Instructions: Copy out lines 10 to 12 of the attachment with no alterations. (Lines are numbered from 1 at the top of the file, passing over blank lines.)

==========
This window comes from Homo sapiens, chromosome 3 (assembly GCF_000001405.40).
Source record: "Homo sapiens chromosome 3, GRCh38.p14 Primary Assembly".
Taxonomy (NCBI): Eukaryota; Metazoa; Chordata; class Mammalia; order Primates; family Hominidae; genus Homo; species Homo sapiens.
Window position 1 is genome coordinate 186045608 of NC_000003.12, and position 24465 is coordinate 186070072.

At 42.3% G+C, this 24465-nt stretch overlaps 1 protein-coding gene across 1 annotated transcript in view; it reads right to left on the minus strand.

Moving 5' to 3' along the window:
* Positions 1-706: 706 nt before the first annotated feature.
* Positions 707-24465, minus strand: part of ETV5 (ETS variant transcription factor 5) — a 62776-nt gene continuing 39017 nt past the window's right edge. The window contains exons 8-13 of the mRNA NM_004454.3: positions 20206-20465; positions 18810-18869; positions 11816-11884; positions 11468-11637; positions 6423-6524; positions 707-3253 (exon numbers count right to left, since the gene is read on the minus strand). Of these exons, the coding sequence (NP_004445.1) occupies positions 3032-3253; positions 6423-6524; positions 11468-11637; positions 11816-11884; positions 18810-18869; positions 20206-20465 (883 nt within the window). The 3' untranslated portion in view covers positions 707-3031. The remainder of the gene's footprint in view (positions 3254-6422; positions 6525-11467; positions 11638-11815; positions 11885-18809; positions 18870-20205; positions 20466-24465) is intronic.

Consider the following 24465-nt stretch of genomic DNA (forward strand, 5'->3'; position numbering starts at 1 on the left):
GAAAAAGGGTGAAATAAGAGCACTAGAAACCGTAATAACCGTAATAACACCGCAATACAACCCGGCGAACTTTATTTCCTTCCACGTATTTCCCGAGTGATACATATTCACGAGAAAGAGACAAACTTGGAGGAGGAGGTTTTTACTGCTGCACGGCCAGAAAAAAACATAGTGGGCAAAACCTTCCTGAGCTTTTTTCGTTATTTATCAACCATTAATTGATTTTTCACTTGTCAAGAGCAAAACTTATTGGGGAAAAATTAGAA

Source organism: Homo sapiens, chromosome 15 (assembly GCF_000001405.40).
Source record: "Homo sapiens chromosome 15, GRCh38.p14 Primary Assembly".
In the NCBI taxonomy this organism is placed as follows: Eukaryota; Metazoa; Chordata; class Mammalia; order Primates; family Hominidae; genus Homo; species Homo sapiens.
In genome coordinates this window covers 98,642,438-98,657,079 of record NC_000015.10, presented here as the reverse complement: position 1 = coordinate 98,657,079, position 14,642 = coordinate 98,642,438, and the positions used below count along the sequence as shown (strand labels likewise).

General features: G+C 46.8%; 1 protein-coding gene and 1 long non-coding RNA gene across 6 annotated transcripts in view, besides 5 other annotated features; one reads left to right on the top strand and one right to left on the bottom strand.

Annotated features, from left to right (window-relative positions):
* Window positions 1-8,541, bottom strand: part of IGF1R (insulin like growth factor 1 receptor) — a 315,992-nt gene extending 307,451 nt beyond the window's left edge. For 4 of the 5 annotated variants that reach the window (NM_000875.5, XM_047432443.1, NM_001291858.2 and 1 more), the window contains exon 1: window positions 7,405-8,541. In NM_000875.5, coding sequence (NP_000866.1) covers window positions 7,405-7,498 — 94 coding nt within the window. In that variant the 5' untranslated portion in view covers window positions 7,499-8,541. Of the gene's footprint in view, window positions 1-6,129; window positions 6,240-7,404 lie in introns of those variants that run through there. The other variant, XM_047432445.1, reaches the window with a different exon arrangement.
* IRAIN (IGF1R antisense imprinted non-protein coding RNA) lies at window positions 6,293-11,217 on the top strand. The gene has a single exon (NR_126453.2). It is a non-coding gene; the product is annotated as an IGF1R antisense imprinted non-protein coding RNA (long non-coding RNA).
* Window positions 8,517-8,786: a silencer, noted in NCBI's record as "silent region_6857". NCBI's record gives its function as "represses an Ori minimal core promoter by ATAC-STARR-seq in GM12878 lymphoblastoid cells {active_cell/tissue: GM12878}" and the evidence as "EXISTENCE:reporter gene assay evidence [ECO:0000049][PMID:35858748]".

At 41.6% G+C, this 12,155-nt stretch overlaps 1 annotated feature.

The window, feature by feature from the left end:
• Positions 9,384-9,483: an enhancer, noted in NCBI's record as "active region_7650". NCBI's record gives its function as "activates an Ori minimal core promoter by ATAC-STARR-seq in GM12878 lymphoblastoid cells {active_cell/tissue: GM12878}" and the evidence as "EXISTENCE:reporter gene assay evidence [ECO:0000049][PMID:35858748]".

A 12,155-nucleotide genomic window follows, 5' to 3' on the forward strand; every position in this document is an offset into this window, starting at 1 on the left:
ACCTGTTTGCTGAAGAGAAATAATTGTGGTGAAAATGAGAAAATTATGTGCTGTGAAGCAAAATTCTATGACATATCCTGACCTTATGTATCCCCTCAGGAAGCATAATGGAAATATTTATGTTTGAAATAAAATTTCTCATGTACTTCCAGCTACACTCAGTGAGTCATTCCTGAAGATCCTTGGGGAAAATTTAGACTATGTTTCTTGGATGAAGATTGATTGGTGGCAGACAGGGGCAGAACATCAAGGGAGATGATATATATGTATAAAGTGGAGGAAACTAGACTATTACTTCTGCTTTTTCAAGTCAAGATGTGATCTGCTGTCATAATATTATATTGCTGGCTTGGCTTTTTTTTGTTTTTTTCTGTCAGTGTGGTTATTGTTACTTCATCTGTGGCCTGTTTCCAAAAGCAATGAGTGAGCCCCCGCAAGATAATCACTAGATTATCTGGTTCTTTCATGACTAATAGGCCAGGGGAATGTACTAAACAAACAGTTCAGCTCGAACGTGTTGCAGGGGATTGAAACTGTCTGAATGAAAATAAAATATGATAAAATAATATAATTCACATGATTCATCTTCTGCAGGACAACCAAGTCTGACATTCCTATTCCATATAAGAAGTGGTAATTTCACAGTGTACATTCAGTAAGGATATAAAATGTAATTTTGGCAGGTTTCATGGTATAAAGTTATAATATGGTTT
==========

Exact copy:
GAAAAAGGGTGAAATAAGAGCACTAGAAACCGTAATAACCGTAATAACACCGCAATACAACCCGGCGAACTTTATTTCCTTCCACGTATTTCCCGAGTGATACATATTCACGAGAAAGAGACAAACTTGGAGGAGGAGGTTTTTACTGCTGCACGGCCAGAAAAAAACATAGTGGGCAAAACCTTCCTGAGCTTTTTTCGTTATTTATCAACCATTAATTGATTTTTCACTTGTCAAGAGCAAAACTTATTGGGGAAAAATTAGAA

Source organism: Homo sapiens, chromosome 15 (assembly GCF_000001405.40).
Source record: "Homo sapiens chromosome 15, GRCh38.p14 Primary Assembly".